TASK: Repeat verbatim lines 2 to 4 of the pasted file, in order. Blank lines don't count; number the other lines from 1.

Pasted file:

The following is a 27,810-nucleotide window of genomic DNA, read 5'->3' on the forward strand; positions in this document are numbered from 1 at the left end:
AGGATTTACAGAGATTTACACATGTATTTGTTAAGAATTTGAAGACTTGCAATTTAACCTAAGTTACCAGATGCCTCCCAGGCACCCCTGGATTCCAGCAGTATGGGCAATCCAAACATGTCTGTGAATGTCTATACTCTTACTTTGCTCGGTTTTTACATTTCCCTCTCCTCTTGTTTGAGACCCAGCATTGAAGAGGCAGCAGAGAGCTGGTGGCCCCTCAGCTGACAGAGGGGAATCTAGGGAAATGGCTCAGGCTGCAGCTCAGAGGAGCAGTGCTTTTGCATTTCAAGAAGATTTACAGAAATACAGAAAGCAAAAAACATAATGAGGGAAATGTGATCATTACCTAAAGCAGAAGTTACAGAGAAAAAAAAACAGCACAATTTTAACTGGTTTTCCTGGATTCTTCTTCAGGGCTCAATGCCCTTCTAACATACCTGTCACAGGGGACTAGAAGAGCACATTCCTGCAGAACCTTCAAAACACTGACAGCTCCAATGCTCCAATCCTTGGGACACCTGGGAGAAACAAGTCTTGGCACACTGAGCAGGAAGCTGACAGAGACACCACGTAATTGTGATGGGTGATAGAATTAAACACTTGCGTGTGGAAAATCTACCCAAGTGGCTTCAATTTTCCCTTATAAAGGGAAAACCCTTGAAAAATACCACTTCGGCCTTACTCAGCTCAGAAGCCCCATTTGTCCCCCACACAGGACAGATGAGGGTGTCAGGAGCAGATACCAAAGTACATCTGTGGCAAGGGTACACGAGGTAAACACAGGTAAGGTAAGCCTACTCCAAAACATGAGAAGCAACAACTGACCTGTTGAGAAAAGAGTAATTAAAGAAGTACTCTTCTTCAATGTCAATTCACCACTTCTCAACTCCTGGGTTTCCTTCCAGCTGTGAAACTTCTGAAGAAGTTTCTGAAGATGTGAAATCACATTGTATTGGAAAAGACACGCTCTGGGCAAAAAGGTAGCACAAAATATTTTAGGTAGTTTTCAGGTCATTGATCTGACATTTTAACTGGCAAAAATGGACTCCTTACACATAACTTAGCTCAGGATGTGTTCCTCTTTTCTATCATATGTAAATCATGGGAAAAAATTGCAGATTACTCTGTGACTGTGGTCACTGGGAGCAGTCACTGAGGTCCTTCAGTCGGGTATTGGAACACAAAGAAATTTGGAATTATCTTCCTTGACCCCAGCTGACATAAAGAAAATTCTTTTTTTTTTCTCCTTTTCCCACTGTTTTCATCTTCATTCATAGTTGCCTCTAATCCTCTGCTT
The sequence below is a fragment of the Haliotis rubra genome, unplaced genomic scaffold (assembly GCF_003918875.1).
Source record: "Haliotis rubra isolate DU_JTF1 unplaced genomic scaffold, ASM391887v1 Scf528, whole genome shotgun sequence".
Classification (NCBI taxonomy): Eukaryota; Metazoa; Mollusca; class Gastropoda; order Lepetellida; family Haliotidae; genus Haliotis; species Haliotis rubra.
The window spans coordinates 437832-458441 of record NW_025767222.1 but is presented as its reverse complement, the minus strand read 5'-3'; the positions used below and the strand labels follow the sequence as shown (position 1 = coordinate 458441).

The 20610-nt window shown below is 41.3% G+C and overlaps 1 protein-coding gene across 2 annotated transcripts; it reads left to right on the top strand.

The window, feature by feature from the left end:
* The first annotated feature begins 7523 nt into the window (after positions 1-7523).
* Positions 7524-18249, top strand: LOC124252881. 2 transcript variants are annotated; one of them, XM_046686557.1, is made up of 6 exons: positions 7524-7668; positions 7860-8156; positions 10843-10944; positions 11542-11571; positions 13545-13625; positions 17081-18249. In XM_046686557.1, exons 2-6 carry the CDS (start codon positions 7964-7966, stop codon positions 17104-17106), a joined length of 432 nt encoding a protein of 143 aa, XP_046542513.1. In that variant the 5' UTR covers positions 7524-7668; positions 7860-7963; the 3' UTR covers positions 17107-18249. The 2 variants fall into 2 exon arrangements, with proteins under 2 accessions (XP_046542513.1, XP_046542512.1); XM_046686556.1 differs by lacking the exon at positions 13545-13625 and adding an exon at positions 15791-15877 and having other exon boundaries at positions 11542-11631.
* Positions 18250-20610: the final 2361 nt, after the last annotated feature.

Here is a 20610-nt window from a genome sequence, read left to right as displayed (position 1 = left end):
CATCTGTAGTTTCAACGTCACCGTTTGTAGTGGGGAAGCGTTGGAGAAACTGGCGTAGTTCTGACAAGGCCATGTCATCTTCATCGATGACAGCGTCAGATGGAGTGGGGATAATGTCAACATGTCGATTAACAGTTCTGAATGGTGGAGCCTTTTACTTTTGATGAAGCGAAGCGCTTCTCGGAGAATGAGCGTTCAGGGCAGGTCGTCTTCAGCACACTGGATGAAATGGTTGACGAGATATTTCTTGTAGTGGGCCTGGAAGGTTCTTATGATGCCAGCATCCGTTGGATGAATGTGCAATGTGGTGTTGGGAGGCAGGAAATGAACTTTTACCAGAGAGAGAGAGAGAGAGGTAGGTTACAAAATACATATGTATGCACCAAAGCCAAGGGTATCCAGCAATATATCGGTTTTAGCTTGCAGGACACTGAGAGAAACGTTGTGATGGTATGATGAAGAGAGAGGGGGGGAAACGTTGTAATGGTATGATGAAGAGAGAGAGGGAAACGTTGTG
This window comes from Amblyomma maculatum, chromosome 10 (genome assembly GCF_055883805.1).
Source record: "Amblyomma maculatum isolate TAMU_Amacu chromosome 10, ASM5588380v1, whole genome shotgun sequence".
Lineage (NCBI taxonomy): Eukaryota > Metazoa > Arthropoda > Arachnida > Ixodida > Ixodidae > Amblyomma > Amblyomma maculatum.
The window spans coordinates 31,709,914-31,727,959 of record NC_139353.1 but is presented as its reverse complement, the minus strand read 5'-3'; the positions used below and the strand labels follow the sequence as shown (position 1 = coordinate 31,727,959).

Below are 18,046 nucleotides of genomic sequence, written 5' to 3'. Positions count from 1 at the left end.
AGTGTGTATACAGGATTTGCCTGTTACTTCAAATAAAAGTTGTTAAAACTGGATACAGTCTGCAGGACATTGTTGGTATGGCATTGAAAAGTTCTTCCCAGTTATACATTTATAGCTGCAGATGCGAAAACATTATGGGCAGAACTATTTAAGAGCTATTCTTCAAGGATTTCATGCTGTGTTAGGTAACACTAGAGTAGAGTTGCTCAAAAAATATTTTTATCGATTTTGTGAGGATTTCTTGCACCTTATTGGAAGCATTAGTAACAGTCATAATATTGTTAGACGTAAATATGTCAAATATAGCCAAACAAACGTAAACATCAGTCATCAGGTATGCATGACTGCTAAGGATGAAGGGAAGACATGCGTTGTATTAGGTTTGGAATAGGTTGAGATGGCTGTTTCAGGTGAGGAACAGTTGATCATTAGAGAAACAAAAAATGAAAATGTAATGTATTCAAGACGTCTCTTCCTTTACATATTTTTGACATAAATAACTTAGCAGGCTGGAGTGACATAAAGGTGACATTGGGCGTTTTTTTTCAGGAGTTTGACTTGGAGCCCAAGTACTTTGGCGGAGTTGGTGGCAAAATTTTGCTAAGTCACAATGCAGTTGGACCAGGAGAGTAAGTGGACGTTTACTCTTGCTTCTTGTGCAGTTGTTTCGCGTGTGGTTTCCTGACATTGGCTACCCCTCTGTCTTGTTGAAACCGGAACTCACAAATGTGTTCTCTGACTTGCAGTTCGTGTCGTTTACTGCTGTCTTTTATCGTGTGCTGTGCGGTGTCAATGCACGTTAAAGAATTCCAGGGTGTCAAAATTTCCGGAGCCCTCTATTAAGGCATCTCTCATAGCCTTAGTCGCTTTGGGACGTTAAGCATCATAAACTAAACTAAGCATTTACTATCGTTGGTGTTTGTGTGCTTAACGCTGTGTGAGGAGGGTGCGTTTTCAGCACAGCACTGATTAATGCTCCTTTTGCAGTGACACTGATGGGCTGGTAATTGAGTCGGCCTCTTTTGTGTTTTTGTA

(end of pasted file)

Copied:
AGGATTTACAGAGATTTACACATGTATTTGTTAAGAATTTGAAGACTTGCAATTTAACCTAAGTTACCAGATGCCTCCCAGGCACCCCTGGATTCCAGCAGTATGGGCAATCCAAACATGTCTGTGAATGTCTATACTCTTACTTTGCTCGGTTTTTACATTTCCCTCTCCTCTTGTTTGAGACCCAGCATTGAAGAGGCAGCAGAGAGCTGGTGGCCCCTCAGCTGACAGAGGGGAATCTAGGGAAATGGCTCAGGCTGCAGCTCAGAGGAGCAGTGCTTTTGCATTTCAAGAAGATTTACAGAAATACAGAAAGCAAAAAACATAATGAGGGAAATGTGATCATTACCTAAAGCAGAAGTTACAGAGAAAAAAAAACAGCACAATTTTAACTGGTTTTCCTGGATTCTTCTTCAGGGCTCAATGCCCTTCTAACATACCTGTCACAGGGGACTAGAAGAGCACATTCCTGCAGAACCTTCAAAACACTGACAGCTCCAATGCTCCAATCCTTGGGACACCTGGGAGAAACAAGTCTTGGCACACTGAGCAGGAAGCTGACAGAGACACCACGTAATTGTGATGGGTGATAGAATTAAACACTTGCGTGTGGAAAATCTACCCAAGTGGCTTCAATTTTCCCTTATAAAGGGAAAACCCTTGAAAAATACCACTTCGGCCTTACTCAGCTCAGAAGCCCCATTTGTCCCCCACACAGGACAGATGAGGGTGTCAGGAGCAGATACCAAAGTACATCTGTGGCAAGGGTACACGAGGTAAACACAGGTAAGGTAAGCCTACTCCAAAACATGAGAAGCAACAACTGACCTGTTGAGAAAAGAGTAATTAAAGAAGTACTCTTCTTCAATGTCAATTCACCACTTCTCAACTCCTGGGTTTCCTTCCAGCTGTGAAACTTCTGAAGAAGTTTCTGAAGATGTGAAATCACATTGTATTGGAAAAGACACGCTCTGGGCAAAAAGGTAGCACAAAATATTTTAGGTAGTTTTCAGGTCATTGATCTGACATTTTAACTGGCAAAAATGGACTCCTTACACATAACTTAGCTCAGGATGTGTTCCTCTTTTCTATCATATGTAAATCATGGGAAAAAATTGCAGATTACTCTGTGACTGTGGTCACTGGGAGCAGTCACTGAGGTCCTTCAGTCGGGTATTGGAACACAAAGAAATTTGGAATTATCTTCCTTGACCCCAGCTGACATAAAGAAAATTCTTTTTTTTTTCTCCTTTTCCCACTGTTTTCATCTTCATTCATAGTTGCCTCTAATCCTCTGCTT
The sequence below is a fragment of the Haliotis rubra genome, unplaced genomic scaffold (assembly GCF_003918875.1).
Source record: "Haliotis rubra isolate DU_JTF1 unplaced genomic scaffold, ASM391887v1 Scf528, whole genome shotgun sequence".